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Published in Print: August 2, 2000, as Mr. Chairman

Mr. Chairman

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U.S. Rep. Bill Goodling, the GOP's point man on education, is looking toward retirement.

Nov. 9, 1994, was a cold, frosty morning in Michigan, and like many other Democrats, veteran Rep. Dale E. Kildee had not slept well. Just a few hours earlier, Republicans had won 61 new House and Senate seats and, for the first time in 40 years, control of both chambers of Congress.That meant, Kildee realized, that his new chairman on the House Education and Labor Committee would be Rep. Bill Goodling. While the Pennsylvania Republican had spent nearly 20 years as one of the panel's top minority-party members, few had thought he would ever lead the committee.

Even though the day had just begun, and politicians know not to call early the day after an election, Kildee knew Goodling was a farmer and would likely be awake. Sure enough, Goodling picked up the phone at 7 a.m.

"Mr. Chairman?" Kildee quipped, without identifying himself.

"How sweet it is," Goodling sighed.

Nearly six years have passed since William F. Goodling took up the chairman's gavel, and since that time, this former teacher, principal, superintendent, and school board president from the York, Pa., area has seen plenty of sweet victories, as well as his share of turmoil and frustration.

As he prepares for retirement later this year, the 72-year-old chairman can take pride in several decisive acts. Under his direction, laws such as the Higher Education Act and the Individuals with Disabilities Education Act underwent sweeping changes, and a host of new education initiatives passed the House. He's also spearheaded the fight for more special education funding and led successful efforts to derail several of President Clinton's prized proposals, including a new national testing program.

But the congressional veteran will likely leave Capitol Hill on a bittersweet note because what could have been the crowning achievement of his tenure—a first-ever reauthorization of the massive Elementary and Secondary Education Act under a Republican majority in both houses—appears unlikely to happen this year.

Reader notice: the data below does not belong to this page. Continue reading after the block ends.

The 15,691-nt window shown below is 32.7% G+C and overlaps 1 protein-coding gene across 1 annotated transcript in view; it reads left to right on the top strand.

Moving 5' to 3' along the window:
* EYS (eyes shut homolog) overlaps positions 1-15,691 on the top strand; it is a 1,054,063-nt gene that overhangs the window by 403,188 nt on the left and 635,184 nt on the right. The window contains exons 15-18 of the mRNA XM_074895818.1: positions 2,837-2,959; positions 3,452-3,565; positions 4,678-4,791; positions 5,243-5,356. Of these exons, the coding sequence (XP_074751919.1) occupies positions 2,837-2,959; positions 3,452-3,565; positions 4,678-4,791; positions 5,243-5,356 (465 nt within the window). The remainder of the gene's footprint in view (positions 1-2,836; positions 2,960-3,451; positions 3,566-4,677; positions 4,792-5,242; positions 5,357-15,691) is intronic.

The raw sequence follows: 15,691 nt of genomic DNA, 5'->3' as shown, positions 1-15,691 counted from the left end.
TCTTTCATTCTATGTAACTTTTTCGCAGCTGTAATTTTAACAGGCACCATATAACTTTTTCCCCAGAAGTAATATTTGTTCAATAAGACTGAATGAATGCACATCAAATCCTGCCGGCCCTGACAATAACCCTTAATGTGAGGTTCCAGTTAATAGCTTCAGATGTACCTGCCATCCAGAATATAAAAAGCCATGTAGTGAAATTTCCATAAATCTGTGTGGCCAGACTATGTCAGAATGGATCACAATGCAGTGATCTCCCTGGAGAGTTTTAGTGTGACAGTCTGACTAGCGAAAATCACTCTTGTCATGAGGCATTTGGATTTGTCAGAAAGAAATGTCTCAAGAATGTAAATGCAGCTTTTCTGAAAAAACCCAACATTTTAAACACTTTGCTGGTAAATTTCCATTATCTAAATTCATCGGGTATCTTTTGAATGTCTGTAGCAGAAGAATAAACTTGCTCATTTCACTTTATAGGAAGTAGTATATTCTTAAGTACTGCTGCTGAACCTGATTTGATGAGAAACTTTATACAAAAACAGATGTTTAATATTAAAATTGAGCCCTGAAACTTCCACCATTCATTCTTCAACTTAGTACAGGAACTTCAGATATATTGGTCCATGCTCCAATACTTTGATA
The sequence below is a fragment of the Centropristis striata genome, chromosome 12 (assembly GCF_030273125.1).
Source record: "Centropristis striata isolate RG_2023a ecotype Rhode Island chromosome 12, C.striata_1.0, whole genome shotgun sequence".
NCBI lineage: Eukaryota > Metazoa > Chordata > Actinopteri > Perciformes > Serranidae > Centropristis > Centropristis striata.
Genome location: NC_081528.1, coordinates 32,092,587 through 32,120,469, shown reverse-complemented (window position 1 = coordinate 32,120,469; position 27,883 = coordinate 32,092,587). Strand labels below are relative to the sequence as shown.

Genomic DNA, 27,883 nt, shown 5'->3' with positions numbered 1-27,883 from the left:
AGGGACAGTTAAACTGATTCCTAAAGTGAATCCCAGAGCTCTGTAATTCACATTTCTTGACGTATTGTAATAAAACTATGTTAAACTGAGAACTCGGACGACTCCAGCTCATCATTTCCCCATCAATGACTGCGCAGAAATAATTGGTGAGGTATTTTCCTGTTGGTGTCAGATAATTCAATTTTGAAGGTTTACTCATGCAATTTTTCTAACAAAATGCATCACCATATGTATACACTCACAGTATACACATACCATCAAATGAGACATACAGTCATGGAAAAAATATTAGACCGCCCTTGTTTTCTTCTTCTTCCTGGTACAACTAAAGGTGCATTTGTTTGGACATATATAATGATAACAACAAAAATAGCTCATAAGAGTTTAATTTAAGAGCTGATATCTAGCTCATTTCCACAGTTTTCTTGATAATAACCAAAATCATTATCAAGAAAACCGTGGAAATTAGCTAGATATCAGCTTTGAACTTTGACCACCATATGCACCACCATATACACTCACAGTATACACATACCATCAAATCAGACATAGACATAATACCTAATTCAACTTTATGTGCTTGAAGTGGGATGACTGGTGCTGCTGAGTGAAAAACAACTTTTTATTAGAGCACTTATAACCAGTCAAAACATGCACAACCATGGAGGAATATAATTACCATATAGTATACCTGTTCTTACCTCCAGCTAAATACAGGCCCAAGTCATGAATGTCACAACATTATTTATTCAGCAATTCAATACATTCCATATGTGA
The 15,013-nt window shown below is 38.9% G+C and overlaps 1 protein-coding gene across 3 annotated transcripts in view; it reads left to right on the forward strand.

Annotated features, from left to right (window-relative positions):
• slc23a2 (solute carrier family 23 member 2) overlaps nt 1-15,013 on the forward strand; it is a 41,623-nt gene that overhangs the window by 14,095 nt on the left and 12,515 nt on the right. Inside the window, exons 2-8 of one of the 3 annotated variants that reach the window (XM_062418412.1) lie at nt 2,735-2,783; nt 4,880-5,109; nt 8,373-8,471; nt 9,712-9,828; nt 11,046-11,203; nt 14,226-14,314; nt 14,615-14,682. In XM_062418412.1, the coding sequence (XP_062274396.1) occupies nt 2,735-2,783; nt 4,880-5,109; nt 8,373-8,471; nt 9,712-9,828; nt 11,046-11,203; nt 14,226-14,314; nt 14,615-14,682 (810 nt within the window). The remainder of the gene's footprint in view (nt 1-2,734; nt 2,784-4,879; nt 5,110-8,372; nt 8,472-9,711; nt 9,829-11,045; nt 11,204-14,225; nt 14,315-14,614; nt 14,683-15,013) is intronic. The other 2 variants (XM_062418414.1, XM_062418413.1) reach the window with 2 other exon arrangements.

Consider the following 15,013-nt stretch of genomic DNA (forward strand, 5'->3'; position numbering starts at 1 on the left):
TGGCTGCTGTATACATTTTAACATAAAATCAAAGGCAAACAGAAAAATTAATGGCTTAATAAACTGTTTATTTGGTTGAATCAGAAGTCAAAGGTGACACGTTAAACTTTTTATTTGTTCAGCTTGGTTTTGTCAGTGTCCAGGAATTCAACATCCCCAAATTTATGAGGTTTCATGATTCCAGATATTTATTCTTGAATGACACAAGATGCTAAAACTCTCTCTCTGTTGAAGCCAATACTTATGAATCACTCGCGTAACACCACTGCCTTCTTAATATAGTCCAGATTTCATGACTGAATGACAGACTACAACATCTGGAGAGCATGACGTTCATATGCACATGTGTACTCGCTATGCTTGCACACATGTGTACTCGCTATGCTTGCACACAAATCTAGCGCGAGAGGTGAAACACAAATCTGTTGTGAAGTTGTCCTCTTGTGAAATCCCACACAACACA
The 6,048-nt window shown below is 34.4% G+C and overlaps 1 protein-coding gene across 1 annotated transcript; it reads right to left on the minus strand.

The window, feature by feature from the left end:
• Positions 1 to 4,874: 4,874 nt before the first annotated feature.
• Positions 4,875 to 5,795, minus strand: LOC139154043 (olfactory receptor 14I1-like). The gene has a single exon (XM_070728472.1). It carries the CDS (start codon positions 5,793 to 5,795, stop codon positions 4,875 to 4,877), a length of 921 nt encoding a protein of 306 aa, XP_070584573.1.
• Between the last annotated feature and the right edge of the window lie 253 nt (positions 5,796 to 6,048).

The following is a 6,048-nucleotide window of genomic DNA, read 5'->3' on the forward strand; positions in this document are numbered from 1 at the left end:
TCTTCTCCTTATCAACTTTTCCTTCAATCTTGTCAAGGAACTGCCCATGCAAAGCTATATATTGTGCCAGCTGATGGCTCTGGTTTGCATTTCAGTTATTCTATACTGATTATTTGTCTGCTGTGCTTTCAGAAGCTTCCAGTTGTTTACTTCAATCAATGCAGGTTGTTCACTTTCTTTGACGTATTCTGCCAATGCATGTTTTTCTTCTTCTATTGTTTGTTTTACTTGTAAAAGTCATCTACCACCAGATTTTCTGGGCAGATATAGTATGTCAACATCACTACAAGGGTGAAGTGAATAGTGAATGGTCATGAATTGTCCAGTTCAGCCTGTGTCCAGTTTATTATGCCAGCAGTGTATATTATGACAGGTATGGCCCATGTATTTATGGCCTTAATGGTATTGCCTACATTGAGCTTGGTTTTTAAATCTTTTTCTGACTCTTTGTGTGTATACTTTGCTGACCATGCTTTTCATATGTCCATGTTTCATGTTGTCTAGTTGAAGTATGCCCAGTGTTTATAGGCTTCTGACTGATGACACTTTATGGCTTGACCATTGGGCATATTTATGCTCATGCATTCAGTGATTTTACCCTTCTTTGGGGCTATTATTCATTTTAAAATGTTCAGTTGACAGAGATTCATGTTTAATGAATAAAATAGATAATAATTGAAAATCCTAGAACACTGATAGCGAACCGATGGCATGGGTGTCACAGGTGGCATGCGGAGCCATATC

"My greatest disappointment right now is that we passed a lot of good legislation that is sitting over there on the other side," he says, referring to the Senate that has yet to pass its own ESEA bill or the House bills.

Still, as his days in Congress dwindle down, Goodling—and others—are focusing on his accomplishments.

"He's probably as deeply steeped with an education background as anyone who's ever been in Congress, particularly on the Republican side," says Rep. Michael N. Castle, the Delaware Republican who chairs the subcommittee on early childhood and K-12 education. "He understands the needs of kids who don't come to the classroom with the same foundation as others, ... but if he thinks a program is a wasteful expenditure, he says that publicly, no matter who gets caught in the crossfire."

House Majority Leader Dick Armey, R-Texas, is even more glowing. He refers to Goodling as "the number-one educator in America."


The man who has served as the House Republicans' point man for education for much of the past quarter-century is known in Washington for his sometimes cantankerous personality. For instance, he and Rep. George Miller of California, a senior Democrat on what is now the Education and the Workforce Committee, are well- known for their public squabbles during committee meetings, even though they both admit they get along pretty well behind the scenes.

Stripped of his chairman's mantle, however, Goodling offers a more complex persona: He is a deeply religious man, an accomplished pianist and singer, a softhearted animal lover, an educator who still loves to read to children, and a proud father.

En route to one of his two horse farms here in the rolling southern Pennsylvania countryside, a visitor can see traces of the Goodling legacy scattered along the way: the funeral home his late brother once owned, a school in the district where Goodling once worked as superintendent. Close by is the old family homestead where Goodling grew up. The new Goodling spread—a super- modern, stucco abode on a hill overlooking the small town of Seven Corners—is where Goodling, his wife, Hilda, and his beloved pets reside.

"Big lady, are you ready for your breakfast?" Goodling asks Mysty Canalu, one of the prized thoroughbreds in a stable just a few yards from the Goodling home, one recent summer morning.

Goodling tries to make the two-hour drive home every night, but often ends up sleeping on a cot in his office. But when he is here, Goodling is in the barn by 6 a.m. to feed and clean his horses, and talk to them.